I also have a cardiologist. As you are aware, we can’t talk about diabetes without considering the impact on the heart. At all times, we want to avoid cardiac complications by preventing them. This doctor is a ‘tell it like it is’ kind of guy. He plays a little with sarcasm and to be honest, I really like that about him. He has a big sense of humor and I feel totally at ease with him. During my last check-up, he asked about my A1C. As an aside, I always find it funny: he has my test results in front of him because it’s online for all three doctors and me to access but he asks me nonetheless. Anyway, I told him that my family doctor had been pushing insulin and that I was scared. He asked me why. I said my biggest fear was screwing it up, calculating, and giving the wrong dose. To my surprise, he took off his doctor hat and talked to me in a gentle manner and as a fellow diabetic, not as a doctor. I knew he was also diabetic and that my endocrinologist was his endocrinologist by coincidence.
Insulin real talk and expectations
His first words were “You’ve got this." He said “You already give yourself a needle once a week (a non-insulin diabetic med). That’s what most people fear most, giving themselves needles. It’s one tiny needle at bedtime, that’s usually all that you need but sometimes there may be a second needed until your dose is regulated. Our endo would probably start you at 20 units. There’s nothing to screw up. It’s very easy. You can do this." I felt so relieved. I didn’t know it was likely one dose a day. I thought it’d be four. I knew in my head I needed insulin but my heart would not follow. He asked me if he could say in his letter to the other two doctors that we talked about insulin. I knew they were writing professional letters to each other after each visit they had with me anyway but I appreciated the ask. I agreed, they’re all part of my team.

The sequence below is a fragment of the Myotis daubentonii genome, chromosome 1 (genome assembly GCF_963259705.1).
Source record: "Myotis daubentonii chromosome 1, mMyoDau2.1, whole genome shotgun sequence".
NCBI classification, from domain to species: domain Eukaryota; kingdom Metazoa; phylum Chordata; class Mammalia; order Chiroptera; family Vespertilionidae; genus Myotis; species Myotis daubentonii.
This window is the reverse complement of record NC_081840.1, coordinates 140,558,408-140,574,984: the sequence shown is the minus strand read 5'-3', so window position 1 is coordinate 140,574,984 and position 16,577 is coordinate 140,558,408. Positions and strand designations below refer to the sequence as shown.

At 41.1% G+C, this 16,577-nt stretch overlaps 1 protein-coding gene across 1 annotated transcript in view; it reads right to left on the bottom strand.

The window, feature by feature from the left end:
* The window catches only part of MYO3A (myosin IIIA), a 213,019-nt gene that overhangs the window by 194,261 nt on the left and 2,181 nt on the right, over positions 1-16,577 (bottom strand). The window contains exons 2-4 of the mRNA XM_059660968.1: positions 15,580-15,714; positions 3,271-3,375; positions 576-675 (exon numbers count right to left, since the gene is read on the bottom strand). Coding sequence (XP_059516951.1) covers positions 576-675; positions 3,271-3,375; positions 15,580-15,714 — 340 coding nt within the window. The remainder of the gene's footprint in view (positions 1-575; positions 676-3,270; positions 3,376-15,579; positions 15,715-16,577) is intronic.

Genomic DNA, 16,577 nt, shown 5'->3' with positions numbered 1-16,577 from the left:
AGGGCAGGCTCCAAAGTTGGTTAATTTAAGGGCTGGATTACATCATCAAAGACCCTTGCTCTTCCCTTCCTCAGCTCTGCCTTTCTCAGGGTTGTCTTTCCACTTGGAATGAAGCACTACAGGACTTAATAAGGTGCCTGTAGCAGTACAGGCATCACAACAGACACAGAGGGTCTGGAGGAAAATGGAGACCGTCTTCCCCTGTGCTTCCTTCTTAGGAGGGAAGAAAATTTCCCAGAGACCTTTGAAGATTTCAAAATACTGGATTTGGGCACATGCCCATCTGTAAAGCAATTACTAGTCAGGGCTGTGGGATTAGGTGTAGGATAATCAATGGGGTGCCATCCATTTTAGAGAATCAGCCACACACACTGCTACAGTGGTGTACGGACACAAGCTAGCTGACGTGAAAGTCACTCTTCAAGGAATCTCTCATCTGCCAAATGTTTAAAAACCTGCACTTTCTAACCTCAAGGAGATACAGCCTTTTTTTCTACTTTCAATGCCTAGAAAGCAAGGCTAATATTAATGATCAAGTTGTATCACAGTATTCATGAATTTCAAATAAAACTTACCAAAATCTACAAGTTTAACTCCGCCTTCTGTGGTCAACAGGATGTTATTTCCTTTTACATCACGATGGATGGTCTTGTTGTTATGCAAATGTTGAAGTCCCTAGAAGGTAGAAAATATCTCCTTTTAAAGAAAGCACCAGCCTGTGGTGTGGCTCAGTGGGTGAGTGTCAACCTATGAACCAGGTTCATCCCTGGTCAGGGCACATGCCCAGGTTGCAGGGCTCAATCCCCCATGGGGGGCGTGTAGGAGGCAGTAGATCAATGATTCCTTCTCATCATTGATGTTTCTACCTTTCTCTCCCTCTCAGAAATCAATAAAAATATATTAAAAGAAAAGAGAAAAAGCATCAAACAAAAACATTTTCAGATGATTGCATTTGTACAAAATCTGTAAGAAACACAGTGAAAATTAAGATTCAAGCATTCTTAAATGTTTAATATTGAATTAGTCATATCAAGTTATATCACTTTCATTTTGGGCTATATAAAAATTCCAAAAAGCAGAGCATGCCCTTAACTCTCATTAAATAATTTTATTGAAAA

Starting insulin with type 2 diabetes
Shortly after that appointment, I was to see my endo again. I was still trying to bargain with myself on a way to avoid the insulin so I asked all my ‘what if we try this or that’ type questions. It was apparent now for me, it was time. We talked about what it would look like to start insulin. Preloaded pen or vial? Pen. It was as the cardiologist said, one needle at bedtime. My start was 10 units, increasing by 1 unit each night until my morning blood sugar is under 7 for 3-4 days in a row. I looked at him and said, I need to hear the words from you. He asked me, "What words?" I need to hear you say it’s time. He just smiled and said, “It’s time.” He added that many people come back after and say they wished they had done it sooner.
A look back on my decision to start insulin
So now here I am, three weeks later, on the Lantus preloaded pen with a plan to be moved to Tresiba after the dose is regulated. Other than one big nasty-looking bruise with my first needle, and some stinging after most needles, it has gone well. It took 5 days to get my morning sugars down below 7 so I’m sitting at 12 units. I’m pretty happy with that.
I came across “The Features of Psychological Insulin Resistance” from Diabetes Canada after I started the insulin.1 Wow. My face could be the picture for this ad. I couldn’t put my feelings into words until now.
Do I wish I had moved to insulin sooner? No. I’m not able to say that because I had to do it when I was ready. I’m glad my team worked with me until I was. I’m at peace with my decision so now, I can move forward.
Did you know that diabetes is a risk factor for developing chronic kidney disease?